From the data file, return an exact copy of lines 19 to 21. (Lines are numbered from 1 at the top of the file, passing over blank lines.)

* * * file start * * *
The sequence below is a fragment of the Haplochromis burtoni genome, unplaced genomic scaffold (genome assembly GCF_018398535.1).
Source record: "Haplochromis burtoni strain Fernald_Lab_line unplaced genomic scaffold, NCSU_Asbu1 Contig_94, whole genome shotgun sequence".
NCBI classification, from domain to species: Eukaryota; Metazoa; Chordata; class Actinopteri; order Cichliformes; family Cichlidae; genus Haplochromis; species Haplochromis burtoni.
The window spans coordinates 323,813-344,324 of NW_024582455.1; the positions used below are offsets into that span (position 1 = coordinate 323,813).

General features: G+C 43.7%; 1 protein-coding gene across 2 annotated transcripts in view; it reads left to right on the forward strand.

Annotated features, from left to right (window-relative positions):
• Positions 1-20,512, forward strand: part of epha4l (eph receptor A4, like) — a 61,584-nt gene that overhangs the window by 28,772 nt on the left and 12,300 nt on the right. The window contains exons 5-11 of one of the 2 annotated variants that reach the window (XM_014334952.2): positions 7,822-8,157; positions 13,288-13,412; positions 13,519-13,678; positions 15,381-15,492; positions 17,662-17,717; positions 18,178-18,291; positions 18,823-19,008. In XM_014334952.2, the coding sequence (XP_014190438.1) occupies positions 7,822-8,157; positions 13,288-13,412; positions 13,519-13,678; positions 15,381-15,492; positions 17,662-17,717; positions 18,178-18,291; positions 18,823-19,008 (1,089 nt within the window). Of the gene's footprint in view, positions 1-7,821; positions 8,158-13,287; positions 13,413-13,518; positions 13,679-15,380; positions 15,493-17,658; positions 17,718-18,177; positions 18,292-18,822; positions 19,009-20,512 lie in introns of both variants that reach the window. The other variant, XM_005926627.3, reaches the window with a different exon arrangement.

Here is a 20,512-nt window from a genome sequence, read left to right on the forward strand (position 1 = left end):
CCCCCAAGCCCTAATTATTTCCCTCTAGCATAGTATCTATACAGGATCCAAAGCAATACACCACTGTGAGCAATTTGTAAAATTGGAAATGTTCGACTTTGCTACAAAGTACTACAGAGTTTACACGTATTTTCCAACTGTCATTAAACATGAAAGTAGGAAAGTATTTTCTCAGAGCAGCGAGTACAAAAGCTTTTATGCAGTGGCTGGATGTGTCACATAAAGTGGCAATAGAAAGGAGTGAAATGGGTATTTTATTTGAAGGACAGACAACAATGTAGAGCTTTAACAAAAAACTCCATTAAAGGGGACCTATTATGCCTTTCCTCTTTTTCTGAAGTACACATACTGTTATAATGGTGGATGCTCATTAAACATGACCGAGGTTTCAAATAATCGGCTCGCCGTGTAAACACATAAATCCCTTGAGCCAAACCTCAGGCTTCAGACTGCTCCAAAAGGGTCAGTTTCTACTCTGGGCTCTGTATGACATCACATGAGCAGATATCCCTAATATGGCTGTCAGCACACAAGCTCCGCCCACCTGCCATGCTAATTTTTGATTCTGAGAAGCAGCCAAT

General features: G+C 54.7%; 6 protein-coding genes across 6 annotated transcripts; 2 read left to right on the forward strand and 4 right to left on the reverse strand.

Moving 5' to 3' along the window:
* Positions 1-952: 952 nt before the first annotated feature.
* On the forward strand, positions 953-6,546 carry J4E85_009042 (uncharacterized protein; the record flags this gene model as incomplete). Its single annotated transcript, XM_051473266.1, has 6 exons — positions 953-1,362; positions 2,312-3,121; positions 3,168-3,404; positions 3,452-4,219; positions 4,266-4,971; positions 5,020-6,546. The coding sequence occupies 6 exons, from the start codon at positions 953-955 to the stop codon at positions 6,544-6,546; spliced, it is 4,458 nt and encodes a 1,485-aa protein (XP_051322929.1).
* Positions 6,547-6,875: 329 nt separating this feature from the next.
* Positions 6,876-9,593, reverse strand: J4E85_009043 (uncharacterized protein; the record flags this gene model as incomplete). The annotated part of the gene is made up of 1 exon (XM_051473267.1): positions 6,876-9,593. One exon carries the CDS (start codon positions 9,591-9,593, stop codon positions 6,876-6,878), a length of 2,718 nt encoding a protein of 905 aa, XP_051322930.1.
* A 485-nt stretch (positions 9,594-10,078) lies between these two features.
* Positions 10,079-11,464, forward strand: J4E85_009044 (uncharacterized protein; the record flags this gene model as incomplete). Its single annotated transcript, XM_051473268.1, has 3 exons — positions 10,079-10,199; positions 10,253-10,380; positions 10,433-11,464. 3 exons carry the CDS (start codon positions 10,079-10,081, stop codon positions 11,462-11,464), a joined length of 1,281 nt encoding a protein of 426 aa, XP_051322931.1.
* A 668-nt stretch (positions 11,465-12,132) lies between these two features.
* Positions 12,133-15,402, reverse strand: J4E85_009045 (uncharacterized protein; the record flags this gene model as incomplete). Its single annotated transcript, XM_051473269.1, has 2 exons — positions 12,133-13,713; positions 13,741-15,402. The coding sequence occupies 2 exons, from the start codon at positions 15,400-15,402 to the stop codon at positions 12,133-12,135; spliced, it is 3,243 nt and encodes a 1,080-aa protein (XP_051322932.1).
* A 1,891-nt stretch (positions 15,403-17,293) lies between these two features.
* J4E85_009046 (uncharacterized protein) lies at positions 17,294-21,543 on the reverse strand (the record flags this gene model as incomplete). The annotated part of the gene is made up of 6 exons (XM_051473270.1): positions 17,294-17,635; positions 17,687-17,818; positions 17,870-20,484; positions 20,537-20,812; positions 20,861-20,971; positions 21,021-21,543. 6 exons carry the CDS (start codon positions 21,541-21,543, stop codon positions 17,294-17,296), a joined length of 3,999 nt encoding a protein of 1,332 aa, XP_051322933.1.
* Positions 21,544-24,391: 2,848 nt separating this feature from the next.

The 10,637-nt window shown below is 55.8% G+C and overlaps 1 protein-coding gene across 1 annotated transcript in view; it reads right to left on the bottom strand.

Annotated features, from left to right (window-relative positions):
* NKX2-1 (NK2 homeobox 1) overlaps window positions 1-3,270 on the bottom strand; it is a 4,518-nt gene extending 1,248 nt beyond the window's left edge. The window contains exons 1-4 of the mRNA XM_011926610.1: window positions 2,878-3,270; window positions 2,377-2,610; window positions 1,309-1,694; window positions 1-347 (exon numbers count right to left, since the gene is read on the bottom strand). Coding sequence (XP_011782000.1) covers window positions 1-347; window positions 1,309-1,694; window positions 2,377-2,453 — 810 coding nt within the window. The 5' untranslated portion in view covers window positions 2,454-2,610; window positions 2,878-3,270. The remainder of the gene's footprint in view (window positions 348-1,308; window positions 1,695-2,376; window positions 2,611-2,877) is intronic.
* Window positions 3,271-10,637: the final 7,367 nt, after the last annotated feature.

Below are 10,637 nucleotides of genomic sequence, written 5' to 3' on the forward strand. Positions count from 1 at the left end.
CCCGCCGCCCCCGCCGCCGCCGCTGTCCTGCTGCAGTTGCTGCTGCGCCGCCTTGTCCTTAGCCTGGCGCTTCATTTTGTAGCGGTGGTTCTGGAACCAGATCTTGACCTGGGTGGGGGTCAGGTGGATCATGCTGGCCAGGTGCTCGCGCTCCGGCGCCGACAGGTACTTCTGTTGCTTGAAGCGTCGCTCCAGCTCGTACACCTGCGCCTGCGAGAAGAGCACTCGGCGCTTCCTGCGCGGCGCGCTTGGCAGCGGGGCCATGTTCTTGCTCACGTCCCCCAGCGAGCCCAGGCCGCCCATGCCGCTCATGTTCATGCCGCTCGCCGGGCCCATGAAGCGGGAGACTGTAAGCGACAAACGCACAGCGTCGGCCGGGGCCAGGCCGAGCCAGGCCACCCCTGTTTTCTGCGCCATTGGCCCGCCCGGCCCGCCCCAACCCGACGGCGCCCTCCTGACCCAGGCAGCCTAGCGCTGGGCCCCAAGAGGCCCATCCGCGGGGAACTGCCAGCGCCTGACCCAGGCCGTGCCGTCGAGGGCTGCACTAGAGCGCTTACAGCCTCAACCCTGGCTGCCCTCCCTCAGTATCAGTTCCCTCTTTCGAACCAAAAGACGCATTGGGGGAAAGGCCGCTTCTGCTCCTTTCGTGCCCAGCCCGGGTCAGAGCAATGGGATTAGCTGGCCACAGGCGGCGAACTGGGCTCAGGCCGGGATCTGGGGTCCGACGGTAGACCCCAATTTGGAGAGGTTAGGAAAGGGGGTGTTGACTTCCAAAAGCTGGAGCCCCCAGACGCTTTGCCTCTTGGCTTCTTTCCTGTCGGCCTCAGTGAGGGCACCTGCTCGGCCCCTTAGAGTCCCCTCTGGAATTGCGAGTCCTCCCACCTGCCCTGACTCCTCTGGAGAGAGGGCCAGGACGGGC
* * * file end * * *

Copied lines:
* Positions 12,133-15,402, reverse strand: J4E85_009045 (uncharacterized protein; the record flags this gene model as incomplete). Its single annotated transcript, XM_051473269.1, has 2 exons — positions 12,133-13,713; positions 13,741-15,402. The coding sequence occupies 2 exons, from the start codon at positions 15,400-15,402 to the stop codon at positions 12,133-12,135; spliced, it is 3,243 nt and encodes a 1,080-aa protein (XP_051322932.1).
* A 1,891-nt stretch (positions 15,403-17,293) lies between these two features.
* J4E85_009046 (uncharacterized protein) lies at positions 17,294-21,543 on the reverse strand (the record flags this gene model as incomplete). The annotated part of the gene is made up of 6 exons (XM_051473270.1): positions 17,294-17,635; positions 17,687-17,818; positions 17,870-20,484; positions 20,537-20,812; positions 20,861-20,971; positions 21,021-21,543. 6 exons carry the CDS (start codon positions 21,541-21,543, stop codon positions 17,294-17,296), a joined length of 3,999 nt encoding a protein of 1,332 aa, XP_051322933.1.